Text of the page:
Once, I went against the soccer coach.  My daughter was not a strong player and often sat out because coach played the stronger kids to win at all costs.  She spent so much time just watching. It was frustrating, why not put her in a little here and there?  Anyway, a huge game came along, the last one, districts I think.  But, um, Andrew Pudewa was in town for 1 day only and we had signed up previously for his IEW writing conference! How did I know it would be the same day as a huge game?  I was not going to have my kid sit on the sidelines in a snowstorm just to support her team because it was the thing you were supposed to do. She needed the writing skills way more for her future in college than soccer skills.  So I just told him she wouldn't be there because she had a writing conference.  He looked at me quizzically because either he mistook it for a 'riding' conference, or because no one missed a game for any reason. (I was pretty naive about those things, I never played sports!)   We had a great day at the conference and my daughter actually liked it and told me so. She turned out to be quite a good writer at that and she amazes me still with her creativity!  I never regretted my decision!

By the way, she was home schooled, but played sports at the public high school. But can you imagine if was enrolled there?  No way would she have missed a game for an academic conference, and that is the sad thing.  The real priorities sure get confused sometimes!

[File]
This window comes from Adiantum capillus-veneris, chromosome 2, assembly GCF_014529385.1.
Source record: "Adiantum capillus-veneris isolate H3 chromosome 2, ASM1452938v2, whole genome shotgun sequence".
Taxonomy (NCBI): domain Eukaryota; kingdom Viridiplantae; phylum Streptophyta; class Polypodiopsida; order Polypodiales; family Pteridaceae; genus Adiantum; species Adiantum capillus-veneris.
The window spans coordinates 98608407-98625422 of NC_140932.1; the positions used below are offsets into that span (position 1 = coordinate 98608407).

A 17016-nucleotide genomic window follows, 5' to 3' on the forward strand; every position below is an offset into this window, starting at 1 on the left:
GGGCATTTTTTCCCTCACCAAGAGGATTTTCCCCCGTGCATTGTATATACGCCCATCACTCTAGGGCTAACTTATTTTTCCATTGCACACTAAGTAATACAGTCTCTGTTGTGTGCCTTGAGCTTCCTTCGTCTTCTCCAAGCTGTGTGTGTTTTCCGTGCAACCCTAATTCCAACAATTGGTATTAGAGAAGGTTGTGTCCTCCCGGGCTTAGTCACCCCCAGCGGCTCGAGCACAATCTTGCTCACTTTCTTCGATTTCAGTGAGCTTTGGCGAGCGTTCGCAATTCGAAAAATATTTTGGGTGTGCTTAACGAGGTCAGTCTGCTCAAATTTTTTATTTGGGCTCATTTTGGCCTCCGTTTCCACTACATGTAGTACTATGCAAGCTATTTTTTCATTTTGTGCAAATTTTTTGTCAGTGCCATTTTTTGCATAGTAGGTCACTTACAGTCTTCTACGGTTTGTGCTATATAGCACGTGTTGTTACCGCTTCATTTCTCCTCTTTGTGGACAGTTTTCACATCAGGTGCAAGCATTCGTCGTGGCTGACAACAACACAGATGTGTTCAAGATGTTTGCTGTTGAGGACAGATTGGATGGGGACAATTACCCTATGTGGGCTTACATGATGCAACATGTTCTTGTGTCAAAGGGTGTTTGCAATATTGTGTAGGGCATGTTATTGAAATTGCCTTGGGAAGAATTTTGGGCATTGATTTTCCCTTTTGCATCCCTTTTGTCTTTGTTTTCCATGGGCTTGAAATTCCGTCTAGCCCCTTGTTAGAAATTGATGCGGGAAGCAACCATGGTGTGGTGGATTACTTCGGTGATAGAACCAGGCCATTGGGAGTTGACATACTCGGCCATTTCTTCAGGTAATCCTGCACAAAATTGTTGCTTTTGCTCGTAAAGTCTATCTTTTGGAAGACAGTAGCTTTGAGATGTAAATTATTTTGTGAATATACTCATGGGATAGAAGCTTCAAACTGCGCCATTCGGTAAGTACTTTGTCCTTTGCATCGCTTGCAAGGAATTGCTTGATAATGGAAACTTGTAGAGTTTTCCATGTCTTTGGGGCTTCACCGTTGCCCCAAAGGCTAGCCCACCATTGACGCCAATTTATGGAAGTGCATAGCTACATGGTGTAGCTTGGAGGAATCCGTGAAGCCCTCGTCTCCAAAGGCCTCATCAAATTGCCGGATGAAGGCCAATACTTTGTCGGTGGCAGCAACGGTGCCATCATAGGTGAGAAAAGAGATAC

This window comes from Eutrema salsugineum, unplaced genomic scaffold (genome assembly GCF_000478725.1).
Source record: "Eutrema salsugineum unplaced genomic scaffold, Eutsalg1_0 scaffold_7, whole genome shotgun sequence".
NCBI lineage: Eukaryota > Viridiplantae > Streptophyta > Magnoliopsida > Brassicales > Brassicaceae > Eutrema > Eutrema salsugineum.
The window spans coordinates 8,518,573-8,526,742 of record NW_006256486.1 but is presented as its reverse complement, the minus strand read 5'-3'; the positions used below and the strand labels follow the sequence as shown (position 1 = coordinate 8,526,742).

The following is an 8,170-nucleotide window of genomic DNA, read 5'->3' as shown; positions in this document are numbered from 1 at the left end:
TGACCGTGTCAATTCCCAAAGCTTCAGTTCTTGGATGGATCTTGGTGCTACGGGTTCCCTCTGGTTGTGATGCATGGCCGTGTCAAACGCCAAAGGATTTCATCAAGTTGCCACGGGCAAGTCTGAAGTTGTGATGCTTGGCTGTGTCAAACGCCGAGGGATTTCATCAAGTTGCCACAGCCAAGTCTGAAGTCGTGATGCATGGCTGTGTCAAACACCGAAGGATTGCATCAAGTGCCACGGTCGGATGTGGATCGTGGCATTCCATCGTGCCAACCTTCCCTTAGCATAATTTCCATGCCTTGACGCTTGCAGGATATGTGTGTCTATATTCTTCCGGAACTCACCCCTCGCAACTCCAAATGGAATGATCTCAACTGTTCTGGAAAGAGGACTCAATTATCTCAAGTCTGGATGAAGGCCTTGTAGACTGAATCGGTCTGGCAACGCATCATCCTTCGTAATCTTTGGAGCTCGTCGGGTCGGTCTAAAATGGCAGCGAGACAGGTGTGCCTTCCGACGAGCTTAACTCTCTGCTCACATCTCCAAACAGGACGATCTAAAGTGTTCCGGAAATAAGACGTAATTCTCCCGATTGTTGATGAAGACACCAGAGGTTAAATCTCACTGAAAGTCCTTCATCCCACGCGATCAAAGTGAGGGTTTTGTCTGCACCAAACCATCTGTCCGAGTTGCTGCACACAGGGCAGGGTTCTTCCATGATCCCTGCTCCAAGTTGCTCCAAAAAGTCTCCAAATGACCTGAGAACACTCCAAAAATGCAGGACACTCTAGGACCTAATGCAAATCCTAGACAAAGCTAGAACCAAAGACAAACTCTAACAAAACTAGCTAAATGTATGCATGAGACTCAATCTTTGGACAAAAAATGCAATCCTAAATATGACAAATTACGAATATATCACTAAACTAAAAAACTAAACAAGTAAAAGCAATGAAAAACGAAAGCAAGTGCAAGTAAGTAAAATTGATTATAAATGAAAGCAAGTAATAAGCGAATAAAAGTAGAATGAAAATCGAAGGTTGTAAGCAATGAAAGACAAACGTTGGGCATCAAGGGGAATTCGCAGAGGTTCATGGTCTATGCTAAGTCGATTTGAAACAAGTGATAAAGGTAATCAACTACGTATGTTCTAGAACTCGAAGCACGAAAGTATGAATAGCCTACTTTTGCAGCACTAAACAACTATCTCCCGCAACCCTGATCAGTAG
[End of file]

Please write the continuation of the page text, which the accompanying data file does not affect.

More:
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Another one who has been through this! I am still probably too worried about what people think of me, but I've gotten better. I think it's just a matter of things in my life getting very hectic and I legit feel like I'm doing the best that I can to keep everyone happy so no one needs an apology or even an explanation for my decisions. (I probably still over-explain in the emails, but I'm trying very hard to stop apologizing for everything).

For band I would have written, "Unfortunately, our son feels that he would like to pursue other opportunities in high school. But I want you to know how much we appreciate all the extra effort you put into helping DS." Something short but sweet, and a nice note acknowledging the extra attention. It's not a rejection of the teacher, it's just a normal thing that a kid has tried out band and feels it's not for him. There's no reason to apologize or feel bad.

I'm also learning that I'm not responsible for other's choices. You did not demand the teacher's attention, did you? That was his choice to make. He might have hoped that would encourage your son to stay in band, but he can't control the ultimate outcome and as an adult, he should know that.